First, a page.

A transvaginal ultrasound is a safe procedure used to examine the internal organs in the female pelvic region. An ultrasound uses high-frequency sound waves to produce thorough images of internal organs.
Ultrasound scanning techniques do not use radiation unlike X-rays. They have no harmful side effects and are considered very safe.
Differentiating Transvaginal from Transabdominal ultrasound
Transvaginal ultrasound procedure does not obtain detailed images of the organs in the pelvic region like transabdominal ultrasound. Medical conditions like endometriosis, require images of a higher quality than it is possible to achieve using a transabdominal ultrasound.
Transvaginal ultrasound is an internal examination unlike transabdominal ultrasounds. Transvaginal ultrasound involves the insertion of the transducer into the vagina to produce exceptionally detailed images of the organs in the pelvic region.
Transvaginal ultrasound may be used to examine the following internal organs:
Transvaginal ultrasounds are also used to examine:
Also, doctors may recommend that people have a transvaginal ultrasound for the following signs and symptoms:
- pelvic pain
- unexplained vaginal bleeding
- abnormal results from a pelvic or abdominal exam
Doctors may also recommend that some pregnant women have a transvaginal ultrasound as it can be beneficial for:
- evaluating the condition of the placenta
- checking the heartbeat of the fetus
- monitoring pregnancies with a higher risk of miscarriage
- confirming pregnancy date
- checking for ectopic pregnancy
Prepare for a Transvaginal Ultrasound
A transvaginal ultrasound is a painless procedure that requires minimal preparation. The doctor may request that your bladder be empty or only partially full. In some cases, you may be asked to drink lots of water for a full bladder. If this is the case, they may advise you to drink 32 ounces of liquid over a 30-minute period, starting 60 minutes before the examination commences.
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Most transvaginal ultrasounds are being carried out by a sonographer. The patient will need to undress from the waist down and put on a hospital gown before lying down on the examination table with their knees bent.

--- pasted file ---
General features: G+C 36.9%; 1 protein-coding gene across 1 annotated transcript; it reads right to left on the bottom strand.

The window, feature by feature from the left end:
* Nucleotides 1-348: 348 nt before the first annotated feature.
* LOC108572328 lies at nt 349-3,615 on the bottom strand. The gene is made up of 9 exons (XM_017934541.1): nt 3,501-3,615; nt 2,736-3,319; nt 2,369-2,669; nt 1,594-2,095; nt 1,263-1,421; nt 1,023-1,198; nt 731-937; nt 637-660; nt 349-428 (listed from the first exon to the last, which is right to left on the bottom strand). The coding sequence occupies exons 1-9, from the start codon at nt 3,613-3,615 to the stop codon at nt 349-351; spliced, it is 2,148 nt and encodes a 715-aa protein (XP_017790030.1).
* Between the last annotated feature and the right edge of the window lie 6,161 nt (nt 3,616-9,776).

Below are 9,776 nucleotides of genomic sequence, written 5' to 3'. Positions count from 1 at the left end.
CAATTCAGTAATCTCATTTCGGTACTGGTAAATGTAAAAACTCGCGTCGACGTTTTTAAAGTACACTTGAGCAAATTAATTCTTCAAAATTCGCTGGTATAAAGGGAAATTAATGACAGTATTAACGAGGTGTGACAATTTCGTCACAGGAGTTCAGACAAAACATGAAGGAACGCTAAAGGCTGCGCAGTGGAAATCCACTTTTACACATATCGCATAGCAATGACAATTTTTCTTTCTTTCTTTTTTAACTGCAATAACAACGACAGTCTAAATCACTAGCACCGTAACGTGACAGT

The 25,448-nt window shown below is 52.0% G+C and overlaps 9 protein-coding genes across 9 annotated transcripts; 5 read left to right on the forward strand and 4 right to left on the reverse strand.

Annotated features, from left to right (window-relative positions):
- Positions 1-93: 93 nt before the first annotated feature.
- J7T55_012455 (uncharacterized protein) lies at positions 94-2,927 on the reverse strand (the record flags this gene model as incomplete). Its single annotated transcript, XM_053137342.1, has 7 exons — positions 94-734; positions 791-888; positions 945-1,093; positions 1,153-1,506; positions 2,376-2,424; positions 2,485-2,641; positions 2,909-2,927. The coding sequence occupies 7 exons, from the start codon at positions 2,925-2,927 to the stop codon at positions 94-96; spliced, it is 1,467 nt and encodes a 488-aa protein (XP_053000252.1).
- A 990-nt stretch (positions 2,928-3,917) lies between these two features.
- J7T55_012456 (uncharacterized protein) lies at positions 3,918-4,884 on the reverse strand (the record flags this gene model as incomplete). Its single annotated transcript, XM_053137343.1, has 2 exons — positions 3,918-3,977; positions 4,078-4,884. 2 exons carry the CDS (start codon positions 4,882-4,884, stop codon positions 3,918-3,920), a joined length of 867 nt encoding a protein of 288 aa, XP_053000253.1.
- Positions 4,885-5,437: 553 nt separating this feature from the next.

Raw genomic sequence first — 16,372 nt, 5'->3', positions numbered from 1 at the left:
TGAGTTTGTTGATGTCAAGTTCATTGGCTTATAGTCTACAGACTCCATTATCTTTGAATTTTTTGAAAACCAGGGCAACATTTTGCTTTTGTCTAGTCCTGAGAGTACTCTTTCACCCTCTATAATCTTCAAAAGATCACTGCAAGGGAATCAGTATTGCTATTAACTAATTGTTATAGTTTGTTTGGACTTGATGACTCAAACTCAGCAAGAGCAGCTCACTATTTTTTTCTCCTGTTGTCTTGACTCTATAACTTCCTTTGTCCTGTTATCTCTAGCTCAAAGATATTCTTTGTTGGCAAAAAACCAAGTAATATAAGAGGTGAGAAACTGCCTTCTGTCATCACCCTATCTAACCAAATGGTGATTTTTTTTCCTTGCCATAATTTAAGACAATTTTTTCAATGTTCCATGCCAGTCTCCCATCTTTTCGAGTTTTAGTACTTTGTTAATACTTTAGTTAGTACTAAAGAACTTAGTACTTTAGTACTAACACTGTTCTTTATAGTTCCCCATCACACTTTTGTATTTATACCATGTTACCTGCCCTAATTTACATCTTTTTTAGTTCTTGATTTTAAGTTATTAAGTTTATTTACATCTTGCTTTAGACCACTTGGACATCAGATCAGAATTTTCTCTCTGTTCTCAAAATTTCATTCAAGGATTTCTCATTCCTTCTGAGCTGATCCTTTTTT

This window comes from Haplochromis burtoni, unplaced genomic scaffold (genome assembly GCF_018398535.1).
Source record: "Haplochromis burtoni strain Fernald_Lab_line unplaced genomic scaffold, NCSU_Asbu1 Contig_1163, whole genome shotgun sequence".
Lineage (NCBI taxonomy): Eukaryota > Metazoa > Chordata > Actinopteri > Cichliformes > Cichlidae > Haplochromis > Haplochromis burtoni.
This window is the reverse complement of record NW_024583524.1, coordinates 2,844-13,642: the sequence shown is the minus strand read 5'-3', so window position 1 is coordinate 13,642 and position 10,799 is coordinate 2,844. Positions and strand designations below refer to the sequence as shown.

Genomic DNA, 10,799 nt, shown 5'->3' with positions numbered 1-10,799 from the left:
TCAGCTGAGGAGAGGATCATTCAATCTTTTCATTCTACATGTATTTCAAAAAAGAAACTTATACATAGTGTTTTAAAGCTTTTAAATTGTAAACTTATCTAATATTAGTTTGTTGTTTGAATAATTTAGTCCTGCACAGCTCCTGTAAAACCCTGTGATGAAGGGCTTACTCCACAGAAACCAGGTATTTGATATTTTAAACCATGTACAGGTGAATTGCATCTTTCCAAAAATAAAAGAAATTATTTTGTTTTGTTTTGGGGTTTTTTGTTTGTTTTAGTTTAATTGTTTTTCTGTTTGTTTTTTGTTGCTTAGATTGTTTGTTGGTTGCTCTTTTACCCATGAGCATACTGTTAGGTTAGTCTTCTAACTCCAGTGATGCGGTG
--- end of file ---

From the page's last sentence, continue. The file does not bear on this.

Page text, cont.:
The transducer looks like a wand in shape and is somewhat larger than a tampon. The sonographer will cover the transducer with a condom and lubricating gel before inserting it into the vagina.
The transducer will produce sound waves that bounce off the internal organs back to it. The sonographer will use side-to-side and rotational movements to bring different areas into focus. The transducer will transmit the information directly to a TV monitor where it will appear as a series of images.
The images that the transducer captures will display immediately on the screen, making it possible for the sonographer and individual to monitor the examination process.
Risks and side effects
There are no risks or side effects associated with transvaginal ultrasound. A transvaginal ultrasound does not use any radiation, making it a very safe procedure with no side effects.
For pregnant women, it is perfectly safe to perform transvaginal ultrasounds, and the procedure presents no risk to the fetus.
During the transducer insertion, people may feel some pressure and minimal discomfort. This feeling should subside once the procedure ends.
Ensure to let the sonographer know if you feel any pain during the examination.
Image source: Shutterstock, Mayo clinic